At a Standstill: The events industry under the COVID-19 threat
An unprecedented number of event postponements and cancellations came in the wake of the COVID-19 pandemic, as cities and even entire countries are put on lockdown in an effort to mitigate the further spread of the virus. Events such as industry conferences and trade shows, as well as concerts and festivals were among the first to be shelved, followed by marketing activations and company functions. Social gatherings like birthday parties and even weddings are also being nixed left and right.
By its very nature, events is all about bringing people together. Audiences, delegates, attendees, and guests enjoy a show, exchange information, grow their networks, or celebrate special occasions in a single location. COVID-19 is highly communicable, so event postponements and cancellations are drastic but necessary measures.
An uncertain future
“Events is a seasonal business, which means there are peak months and lean months,” shares Lendro Enore, Managing Partner of Stratminds Events. “The latter is what all companies in our industry plan and prepare meticulously for, but I don’t think anyone could have foreseen what’s currently happening.”
This global health emergency is not the first challenge that the events scene has faced, but its effect is unparalleled in the enormity of its impact and reach. Now more than ever, the very future of the event industry, which is driven mainly by micro, small, and medium enterprises (MSMEs) is in jeopardy.
While multinationals and other big corporations will certainly feel the economic repercussions of a crisis of this magnitude, MSMEs will be hurt by it. Most event management agencies, as well as suppliers of major production requirements such as staging, lights and sounds, generator sets, and printing and fabrication, and even vendors for event essentials ranging from giveaways to barricades, all fall under this broad category.
Some companies do have contingency funds. Originally intended for operations-related situations, the money is now being reallocated to keep the business running despite having no sources of income. However, the amounts can no way fully cover the significant financial losses they’ve already suffered, and will continue to suffer if the situation worsens, or is prolonged.
“Everyone knows that having a contingency fund is one of the absolute basics of responsible business management,” adds Enore. “However, the amount of that fund is almost always directly proportional to the size of the business, so of course it’s not going to be in the billions if we’re looking at MSMEs.”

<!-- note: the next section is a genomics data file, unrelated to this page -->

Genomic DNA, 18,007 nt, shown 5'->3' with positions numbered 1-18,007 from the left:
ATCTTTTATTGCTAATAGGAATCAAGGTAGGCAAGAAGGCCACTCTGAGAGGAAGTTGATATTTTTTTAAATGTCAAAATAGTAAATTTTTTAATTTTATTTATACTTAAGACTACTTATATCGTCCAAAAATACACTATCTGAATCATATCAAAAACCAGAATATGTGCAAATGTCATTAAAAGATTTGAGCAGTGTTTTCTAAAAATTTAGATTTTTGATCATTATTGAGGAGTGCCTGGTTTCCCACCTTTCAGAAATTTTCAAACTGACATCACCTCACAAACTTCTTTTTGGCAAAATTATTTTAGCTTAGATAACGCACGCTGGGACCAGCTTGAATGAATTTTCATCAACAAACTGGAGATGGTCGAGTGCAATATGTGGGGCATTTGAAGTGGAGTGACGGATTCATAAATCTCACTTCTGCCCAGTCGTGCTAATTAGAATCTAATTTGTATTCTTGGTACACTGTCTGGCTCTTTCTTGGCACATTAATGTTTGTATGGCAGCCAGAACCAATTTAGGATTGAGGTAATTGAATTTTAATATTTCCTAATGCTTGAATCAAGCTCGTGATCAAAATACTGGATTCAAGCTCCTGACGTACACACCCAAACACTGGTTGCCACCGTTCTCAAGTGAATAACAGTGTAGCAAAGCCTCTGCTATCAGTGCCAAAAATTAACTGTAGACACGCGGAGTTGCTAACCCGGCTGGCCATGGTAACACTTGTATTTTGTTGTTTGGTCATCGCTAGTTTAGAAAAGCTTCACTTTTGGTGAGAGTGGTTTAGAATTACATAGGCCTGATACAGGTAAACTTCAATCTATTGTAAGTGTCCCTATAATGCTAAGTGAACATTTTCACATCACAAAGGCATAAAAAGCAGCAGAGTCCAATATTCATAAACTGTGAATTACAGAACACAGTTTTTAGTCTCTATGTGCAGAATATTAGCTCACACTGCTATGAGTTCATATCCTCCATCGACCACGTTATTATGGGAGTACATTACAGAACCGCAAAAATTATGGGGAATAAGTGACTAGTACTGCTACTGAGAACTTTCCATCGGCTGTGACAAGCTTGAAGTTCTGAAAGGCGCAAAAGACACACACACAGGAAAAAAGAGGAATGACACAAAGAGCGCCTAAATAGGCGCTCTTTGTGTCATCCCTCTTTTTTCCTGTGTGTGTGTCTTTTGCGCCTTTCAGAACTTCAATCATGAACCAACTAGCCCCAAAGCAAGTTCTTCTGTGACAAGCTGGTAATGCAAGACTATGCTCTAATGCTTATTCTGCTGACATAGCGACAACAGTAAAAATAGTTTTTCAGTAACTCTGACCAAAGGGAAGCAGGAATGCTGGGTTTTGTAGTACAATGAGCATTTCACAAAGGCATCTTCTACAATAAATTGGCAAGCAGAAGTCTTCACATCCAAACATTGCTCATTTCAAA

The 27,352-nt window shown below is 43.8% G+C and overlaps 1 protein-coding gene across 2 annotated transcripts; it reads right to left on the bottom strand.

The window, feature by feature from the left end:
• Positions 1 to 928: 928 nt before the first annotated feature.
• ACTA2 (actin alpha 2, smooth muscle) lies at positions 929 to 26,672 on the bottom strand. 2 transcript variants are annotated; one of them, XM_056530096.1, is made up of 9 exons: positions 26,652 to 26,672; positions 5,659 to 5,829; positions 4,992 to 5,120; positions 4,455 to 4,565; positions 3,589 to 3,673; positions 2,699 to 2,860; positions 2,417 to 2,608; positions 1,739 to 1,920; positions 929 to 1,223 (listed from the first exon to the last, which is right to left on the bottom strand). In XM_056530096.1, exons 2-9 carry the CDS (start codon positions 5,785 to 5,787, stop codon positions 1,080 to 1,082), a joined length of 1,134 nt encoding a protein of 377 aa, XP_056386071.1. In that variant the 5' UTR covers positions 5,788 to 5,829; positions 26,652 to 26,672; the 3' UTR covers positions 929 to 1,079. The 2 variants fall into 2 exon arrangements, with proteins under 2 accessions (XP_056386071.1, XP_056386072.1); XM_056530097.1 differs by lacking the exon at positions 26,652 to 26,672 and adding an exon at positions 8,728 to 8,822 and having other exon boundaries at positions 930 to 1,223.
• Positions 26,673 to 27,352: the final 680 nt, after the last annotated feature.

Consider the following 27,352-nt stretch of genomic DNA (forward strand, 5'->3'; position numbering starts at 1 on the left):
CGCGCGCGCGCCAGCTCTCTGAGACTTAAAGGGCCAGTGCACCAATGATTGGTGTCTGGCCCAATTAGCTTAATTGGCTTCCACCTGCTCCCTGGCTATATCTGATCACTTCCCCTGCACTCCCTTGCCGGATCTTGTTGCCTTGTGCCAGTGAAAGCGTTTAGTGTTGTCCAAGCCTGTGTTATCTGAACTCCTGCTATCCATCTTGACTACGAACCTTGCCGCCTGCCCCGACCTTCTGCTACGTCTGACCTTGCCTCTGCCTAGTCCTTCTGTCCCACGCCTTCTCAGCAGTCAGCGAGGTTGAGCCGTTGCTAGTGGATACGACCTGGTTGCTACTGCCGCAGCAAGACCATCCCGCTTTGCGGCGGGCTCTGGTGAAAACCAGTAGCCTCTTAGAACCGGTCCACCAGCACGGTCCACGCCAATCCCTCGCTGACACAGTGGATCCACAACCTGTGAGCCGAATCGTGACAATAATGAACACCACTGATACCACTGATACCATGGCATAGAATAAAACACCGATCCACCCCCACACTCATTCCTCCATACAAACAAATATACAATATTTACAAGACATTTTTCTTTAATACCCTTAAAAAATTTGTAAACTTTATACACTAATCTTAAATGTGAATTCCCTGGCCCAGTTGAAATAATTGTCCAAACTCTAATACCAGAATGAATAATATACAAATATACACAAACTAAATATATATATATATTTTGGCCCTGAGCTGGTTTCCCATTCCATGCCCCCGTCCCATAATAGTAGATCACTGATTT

The onset of the pandemic highlights more than ever the value of a comprehensive event insurance policy. A lot of clients willingly pay for premiums that cover possible damages to persons and property. But there are others who are not always convinced of the necessity to pay extra for postponement and cancellation coverage, thinking it won’t happen to their event.
As a result, they are unable to recover the expenses already incurred, such as reservation fees and down payments, and they may also need to pay postponement or cancellation charges to the suppliers and vendors booked for their event, even if the cause is not directly under their control.
And even when clients do agree to a comprehensive event insurance policy, it only applies to events that were all set before they got postponed or cancelled — it in no way covers projects that are in their very early stages of preparation or planning, even though manpower costs may have already been incurred by both agency and client. And there’s definitely no form of event insurance that would cover potential for projects that are still just concepts, no matter how promising they may be.
In times like these, business interruption insurance would have come in handy, but this level of protection comes with a price tag that’s often too steep for event management agencies, and other MSMEs, for that matter. Taking out a policy of this kind is a double-edged sword — as they are not nearly as liquid as their multinational or big corporation counterparts, forcing the premium dues on their budgets could be detrimental to their operations.
In lieu of business insurance, most companies rely on their respective contingency funds as a fallback — but these are enough to cover only short-term deficits and disruptions and will thus not be enough to keep companies afloat if the global coronavirus emergency goes on for much longer. Most event management agencies are prepared only for low-income and not zero-income months or quarters.
Furthermore, a contingency fund is a completely different thing from a contingency plan, and most companies do not have the latter — especially not for a business disruption of this scale.